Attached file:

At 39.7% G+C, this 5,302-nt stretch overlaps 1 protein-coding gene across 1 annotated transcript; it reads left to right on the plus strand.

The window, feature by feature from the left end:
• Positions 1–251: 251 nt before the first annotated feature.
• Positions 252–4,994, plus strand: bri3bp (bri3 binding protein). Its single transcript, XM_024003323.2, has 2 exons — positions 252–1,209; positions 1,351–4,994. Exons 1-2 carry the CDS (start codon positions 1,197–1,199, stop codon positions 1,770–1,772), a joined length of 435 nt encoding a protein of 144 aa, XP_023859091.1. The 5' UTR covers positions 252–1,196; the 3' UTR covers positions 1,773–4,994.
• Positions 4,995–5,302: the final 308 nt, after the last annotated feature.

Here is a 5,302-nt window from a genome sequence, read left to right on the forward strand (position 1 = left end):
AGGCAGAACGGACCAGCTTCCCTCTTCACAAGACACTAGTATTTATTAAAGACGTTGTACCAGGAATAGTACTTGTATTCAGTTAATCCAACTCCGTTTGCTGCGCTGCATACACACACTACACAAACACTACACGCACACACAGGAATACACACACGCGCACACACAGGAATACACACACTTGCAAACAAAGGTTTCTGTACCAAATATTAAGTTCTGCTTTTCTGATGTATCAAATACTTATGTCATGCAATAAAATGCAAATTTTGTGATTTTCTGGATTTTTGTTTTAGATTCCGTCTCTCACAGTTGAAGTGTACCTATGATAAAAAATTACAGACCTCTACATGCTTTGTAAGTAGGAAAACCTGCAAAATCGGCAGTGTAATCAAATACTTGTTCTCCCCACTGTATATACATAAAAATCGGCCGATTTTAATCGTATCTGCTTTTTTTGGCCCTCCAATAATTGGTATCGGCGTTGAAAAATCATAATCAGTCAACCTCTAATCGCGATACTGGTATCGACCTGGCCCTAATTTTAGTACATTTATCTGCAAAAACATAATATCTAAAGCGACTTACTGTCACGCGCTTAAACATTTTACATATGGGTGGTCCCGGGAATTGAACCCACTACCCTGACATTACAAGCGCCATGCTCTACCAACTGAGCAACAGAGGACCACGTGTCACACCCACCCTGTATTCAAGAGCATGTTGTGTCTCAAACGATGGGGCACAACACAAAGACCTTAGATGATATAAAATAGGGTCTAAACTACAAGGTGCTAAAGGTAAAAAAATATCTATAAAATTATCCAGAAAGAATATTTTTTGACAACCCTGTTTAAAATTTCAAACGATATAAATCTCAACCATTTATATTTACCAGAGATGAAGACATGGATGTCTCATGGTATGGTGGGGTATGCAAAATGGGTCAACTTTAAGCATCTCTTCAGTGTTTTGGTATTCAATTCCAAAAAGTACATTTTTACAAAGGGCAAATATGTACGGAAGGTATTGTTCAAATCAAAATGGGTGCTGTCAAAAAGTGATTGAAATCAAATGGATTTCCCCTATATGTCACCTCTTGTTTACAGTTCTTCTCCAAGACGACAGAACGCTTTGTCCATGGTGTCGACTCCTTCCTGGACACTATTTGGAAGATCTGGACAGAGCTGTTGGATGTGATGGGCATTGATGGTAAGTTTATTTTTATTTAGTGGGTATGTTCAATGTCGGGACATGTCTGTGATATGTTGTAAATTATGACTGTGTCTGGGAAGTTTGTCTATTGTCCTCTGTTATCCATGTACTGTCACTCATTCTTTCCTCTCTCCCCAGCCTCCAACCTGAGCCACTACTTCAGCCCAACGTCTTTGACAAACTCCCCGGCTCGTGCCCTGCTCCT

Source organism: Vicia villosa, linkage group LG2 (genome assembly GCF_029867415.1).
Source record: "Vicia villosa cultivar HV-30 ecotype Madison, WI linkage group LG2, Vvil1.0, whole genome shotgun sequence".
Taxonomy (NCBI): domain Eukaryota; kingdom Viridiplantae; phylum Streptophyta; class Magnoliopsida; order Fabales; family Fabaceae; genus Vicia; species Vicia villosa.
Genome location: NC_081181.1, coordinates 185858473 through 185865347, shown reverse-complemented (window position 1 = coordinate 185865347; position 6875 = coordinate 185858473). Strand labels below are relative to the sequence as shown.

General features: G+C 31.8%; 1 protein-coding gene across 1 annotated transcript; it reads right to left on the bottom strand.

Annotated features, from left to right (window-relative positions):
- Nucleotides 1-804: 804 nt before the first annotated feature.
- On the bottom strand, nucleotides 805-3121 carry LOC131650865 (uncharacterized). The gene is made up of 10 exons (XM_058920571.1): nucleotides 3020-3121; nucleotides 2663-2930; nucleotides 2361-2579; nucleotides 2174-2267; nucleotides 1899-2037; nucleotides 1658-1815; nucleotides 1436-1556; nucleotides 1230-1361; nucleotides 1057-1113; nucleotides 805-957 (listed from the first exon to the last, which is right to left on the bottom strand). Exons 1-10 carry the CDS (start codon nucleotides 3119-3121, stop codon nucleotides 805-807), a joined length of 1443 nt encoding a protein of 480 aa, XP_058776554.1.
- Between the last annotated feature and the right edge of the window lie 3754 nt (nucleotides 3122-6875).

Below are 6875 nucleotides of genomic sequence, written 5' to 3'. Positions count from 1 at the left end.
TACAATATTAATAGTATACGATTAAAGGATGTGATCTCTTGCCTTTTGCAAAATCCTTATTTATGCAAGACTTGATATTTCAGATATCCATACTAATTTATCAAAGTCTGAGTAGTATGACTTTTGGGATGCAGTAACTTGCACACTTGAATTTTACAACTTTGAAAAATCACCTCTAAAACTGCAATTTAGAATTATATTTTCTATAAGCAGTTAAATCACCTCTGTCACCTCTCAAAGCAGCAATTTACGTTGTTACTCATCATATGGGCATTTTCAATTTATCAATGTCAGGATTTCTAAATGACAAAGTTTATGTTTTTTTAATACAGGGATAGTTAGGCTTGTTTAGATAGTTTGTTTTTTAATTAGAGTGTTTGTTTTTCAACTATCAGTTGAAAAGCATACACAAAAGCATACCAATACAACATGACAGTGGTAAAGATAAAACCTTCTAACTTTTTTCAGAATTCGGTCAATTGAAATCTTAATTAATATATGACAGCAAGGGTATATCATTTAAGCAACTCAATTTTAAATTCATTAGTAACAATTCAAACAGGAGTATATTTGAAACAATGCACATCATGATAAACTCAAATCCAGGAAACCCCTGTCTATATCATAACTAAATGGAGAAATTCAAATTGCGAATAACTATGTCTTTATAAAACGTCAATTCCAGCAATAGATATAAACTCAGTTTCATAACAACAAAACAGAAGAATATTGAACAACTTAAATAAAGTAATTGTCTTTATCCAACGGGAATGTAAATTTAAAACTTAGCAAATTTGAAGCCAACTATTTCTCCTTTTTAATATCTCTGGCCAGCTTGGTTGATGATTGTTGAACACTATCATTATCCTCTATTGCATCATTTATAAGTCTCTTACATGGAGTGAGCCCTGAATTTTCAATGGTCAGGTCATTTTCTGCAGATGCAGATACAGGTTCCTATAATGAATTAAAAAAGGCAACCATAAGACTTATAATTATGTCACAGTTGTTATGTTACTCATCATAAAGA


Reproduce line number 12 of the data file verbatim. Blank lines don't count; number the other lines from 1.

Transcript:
General features: G+C 31.8%; 1 protein-coding gene across 1 annotated transcript; it reads right to left on the bottom strand.